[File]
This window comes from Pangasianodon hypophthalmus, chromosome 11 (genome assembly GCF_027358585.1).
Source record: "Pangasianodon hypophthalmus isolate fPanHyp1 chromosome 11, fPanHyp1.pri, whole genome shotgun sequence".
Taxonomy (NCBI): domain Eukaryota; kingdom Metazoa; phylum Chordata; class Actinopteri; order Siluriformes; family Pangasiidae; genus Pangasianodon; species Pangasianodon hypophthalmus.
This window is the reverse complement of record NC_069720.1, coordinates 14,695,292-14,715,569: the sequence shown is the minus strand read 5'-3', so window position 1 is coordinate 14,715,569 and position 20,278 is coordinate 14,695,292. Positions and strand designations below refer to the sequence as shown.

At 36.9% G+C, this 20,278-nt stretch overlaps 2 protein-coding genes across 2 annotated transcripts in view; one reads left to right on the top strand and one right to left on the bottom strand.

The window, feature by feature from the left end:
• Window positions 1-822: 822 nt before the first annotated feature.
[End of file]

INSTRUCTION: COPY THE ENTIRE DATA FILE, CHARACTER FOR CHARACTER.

This window comes from Pangasianodon hypophthalmus, chromosome 11 (genome assembly GCF_027358585.1).
Source record: "Pangasianodon hypophthalmus isolate fPanHyp1 chromosome 11, fPanHyp1.pri, whole genome shotgun sequence".
Taxonomy (NCBI): domain Eukaryota; kingdom Metazoa; phylum Chordata; class Actinopteri; order Siluriformes; family Pangasiidae; genus Pangasianodon; species Pangasianodon hypophthalmus.
This window is the reverse complement of record NC_069720.1, coordinates 14,695,292-14,715,569: the sequence shown is the minus strand read 5'-3', so window position 1 is coordinate 14,715,569 and position 20,278 is coordinate 14,695,292. Positions and strand designations below refer to the sequence as shown.

At 36.9% G+C, this 20,278-nt stretch overlaps 2 protein-coding genes across 2 annotated transcripts in view; one reads left to right on the top strand and one right to left on the bottom strand.

The window, feature by feature from the left end:
• Window positions 1-822: 822 nt before the first annotated feature.